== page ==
The new action drama opening this week at the Princeton Garden Theatre holds special interest for a Princeton audience. The Monuments Men, directed by and starring George Clooney, alongside Matt Damon, Bill Murray and Cate Blanchett, relates the story of a group of art historians and museum directors who were involved in finding and saving artworks looted by the Nazis during World War II.
The real life Monuments Men saved countless European art treasures from theft and destruction. Among their ranks, were two former directors of the Princeton University Art Museum, Ernest T. DeWald (1891-1968) and Patrick J. Kelleher (1917-1985).
On Sunday, February 9, the Garden’s noon screening will be followed by a special presentation by one who knew both men. Alfred Bush, 81, who retired a decade ago from the University’s Firestone library after a career spanning some 45 years, will be on hand to reminisce and respond to questions from the audience. The Art Museum’s current Executive Director James Steward will also discuss his predecessors.
“I believe Joe was drafted as a private at the start of World War II but when it was discovered that he was an art historian, he was promptly promoted to the rank of Major.” recalled Mr. Bush of his friend Patrick J. Kelleher, who was known as “Joe,” in an interview with Town Topics Friday.
“Princeton was small in those days and I came to know most of the faculty, especially those in art history and English,” recalled Mr. Bush, who, like Mr. Kelleher, also hails from Colorado. After studies at Harvard, Mr. Bush came to Princeton in 1958 and worked for five years editing the papers of Thomas Jefferson before becoming curator of Western Americana in the Rare Books Department at Firestone Library. “The University was a genuinely residential college in those days. I became good friends with Joe and his wife Marion Mackie.”
“Ernest DeWald was much older than Joe and had served as a private in World War I. When the Second World War broke out, he was made a Major and put in charge of efforts to save historical and cultural monuments in Italy. He helped in the effort to try to avoid bombing such treasures and then to find and and save items stolen by the Nazis,” said Mr. Bush, who recalls Mr. Kelleher’s stories of the discovery of the famed head of Nefertiti, now in the Berlin Museum.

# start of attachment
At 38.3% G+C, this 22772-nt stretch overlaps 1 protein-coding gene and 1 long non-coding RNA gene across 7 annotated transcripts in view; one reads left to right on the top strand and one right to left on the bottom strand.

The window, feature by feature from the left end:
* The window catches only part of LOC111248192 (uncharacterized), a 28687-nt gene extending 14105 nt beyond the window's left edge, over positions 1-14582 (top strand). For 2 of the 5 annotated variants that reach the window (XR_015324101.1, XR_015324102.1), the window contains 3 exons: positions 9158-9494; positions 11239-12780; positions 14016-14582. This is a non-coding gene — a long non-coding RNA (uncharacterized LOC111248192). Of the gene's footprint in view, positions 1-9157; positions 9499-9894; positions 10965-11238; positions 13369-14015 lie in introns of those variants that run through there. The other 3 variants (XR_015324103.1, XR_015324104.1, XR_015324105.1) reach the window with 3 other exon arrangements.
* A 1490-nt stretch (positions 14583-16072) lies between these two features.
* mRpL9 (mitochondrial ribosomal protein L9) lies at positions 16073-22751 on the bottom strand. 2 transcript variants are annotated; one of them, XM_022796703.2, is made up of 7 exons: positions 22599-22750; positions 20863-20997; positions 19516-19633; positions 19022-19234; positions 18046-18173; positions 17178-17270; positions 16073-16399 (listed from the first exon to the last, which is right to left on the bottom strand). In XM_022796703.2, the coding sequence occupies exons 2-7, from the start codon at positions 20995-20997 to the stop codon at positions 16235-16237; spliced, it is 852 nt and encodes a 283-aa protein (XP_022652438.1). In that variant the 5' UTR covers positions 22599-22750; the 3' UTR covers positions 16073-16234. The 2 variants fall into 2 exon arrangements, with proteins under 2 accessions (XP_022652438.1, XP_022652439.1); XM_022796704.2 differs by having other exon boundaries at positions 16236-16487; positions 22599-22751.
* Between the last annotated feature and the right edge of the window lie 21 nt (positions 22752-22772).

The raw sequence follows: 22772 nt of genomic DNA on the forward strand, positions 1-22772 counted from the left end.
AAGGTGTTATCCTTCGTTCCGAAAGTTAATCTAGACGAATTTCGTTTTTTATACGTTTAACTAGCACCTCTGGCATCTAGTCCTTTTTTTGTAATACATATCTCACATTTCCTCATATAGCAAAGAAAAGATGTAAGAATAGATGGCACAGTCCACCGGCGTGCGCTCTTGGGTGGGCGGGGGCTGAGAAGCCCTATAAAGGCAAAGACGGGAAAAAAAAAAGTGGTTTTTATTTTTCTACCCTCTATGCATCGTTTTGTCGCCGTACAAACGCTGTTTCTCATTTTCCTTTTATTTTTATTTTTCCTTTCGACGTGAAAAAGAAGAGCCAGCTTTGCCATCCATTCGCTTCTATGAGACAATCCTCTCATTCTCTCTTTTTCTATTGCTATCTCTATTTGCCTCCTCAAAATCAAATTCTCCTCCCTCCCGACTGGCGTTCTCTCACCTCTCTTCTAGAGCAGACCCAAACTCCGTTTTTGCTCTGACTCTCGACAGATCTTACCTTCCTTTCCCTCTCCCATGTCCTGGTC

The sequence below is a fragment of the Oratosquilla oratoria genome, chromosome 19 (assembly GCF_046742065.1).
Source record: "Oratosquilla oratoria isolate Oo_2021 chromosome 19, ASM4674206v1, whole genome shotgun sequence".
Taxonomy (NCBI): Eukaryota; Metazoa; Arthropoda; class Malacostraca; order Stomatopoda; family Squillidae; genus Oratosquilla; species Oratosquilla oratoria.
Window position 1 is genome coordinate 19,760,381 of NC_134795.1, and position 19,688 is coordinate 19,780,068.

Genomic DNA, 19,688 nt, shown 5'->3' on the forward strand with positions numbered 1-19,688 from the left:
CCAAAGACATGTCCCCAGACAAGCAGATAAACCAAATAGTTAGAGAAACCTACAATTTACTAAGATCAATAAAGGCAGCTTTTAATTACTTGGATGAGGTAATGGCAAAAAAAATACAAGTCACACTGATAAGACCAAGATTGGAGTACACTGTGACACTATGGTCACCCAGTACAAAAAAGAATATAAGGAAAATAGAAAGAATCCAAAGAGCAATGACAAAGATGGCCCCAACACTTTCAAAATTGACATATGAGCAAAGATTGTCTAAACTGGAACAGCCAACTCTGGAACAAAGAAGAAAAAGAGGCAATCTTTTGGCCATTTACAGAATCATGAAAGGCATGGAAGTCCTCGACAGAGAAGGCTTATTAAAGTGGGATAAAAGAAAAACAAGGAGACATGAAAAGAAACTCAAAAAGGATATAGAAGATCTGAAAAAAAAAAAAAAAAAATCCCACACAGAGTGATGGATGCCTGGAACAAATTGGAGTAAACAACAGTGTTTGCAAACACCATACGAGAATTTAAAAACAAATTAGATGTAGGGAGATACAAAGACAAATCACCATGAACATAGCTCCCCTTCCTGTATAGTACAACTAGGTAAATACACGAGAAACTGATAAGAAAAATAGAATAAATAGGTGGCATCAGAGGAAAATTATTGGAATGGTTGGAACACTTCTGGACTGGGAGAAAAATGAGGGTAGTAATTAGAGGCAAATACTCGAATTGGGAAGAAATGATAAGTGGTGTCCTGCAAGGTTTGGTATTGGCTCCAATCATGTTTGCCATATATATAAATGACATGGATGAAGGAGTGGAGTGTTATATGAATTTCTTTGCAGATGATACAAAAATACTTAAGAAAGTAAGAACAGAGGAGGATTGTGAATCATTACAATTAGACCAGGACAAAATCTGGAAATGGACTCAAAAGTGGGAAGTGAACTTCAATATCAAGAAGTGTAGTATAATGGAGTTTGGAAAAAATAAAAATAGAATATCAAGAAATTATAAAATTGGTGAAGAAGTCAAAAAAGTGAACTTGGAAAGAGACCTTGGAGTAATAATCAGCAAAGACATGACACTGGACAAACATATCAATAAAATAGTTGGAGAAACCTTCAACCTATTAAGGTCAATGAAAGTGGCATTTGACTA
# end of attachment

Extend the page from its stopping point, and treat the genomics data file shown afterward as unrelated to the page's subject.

Mr. Kelleher was appointed head of the Greater Hesse Division of the monuments, fine arts and archives section of the United States Army’s Office of Military Government for Germany. According to Mr. Bush, the discovery of Nefertiti was one of the two greatest moments of Mr. Kelleher’s life. It happened on Christmas Eve, when the men were gathered around a collection of boxes containing historical treasures looted by the Nazis and hidden in salt mines and in remote castles. They pried open one box and discovered the magnificent treasure.
The second memorable occasion concerns St. Stephen’s Crown, the 1,000-year-old symbol of Hungarian national sovereignty. “The Hungarians were worried about what might happen when troops from Soviet Russia got into Budapest and in order to prevent the symbol of their country falling into communist hands, they brought it to Joe for safe keeping. The crown was shipped to the United States and held in Fort Knox until it was returned to Hungary in 1978. Joe authored a monograph on the crown, The Holy Crown of Hungary, said Mr. Bush.
Although such stories were known in Princeton among the friends of the art historians, both of whom were medievalists, it is only now, because of the movie, that they are being widely recognized. “Joe was a modest man,” said Mr. Bush, who has not yet seen the film but is pleased to know that their work is being acknowledged and celebrated.
Billed as the “true story of the greatest treasure hunt in history,” The Monuments Men focuses on unlikely platoon comprised of seven museum directors, curators, and art historians, who go behind enemy lines to rescue artistic masterpieces under threat of destruction as Germany’s Third Reich implodes.
“It’s a fabulous film and it does a great job of the history,” commented Tom Rizzo of the Princeton Garden Theatre after attending an advance screening by Sony in New York City. Mr. Rizzo has run the Princeton Garden Theatre in the building he leases from the University for two decades. A resident of North Jersey’s Palisades area, he and his wife Peggy, a docent at the Metropolitan Museum of Art, are looking forward to Sunday’s special event.
Mr. Rizzo said that he was amazed to find out that people at the University had been involved. “I got a call from the assistant director of the art museum, Caroline Harris, who told me they wanted to do something to honor that involvement and I jumped at the opportunity to have someone come and talk about the real history behind the film’s story, the real Monuments Men,” he said.
Mr. Bush lives in Princeton and visits the art museum often. He also serves on the Visiting Committee of the Arts of Africa, Oceania, and the Americas at the Metropolitan Museum of Art. His interest is in Pre-Columbian Art and art of the American Indian.
“Princeton’s Monuments Men: A Film Screening and Discussion” will take place at Princeton Garden Theatre, 160 Nassau Street, Sunday, February 9, 12 p.m. The film will screen again at 5 p.m. No special tickets are needed for the presentation, which follows the regular film show at noon. For tickets, call theater office: (609) 683-4656; movie recording line: (609) 683-7595; or online from www.ticketmakers.com.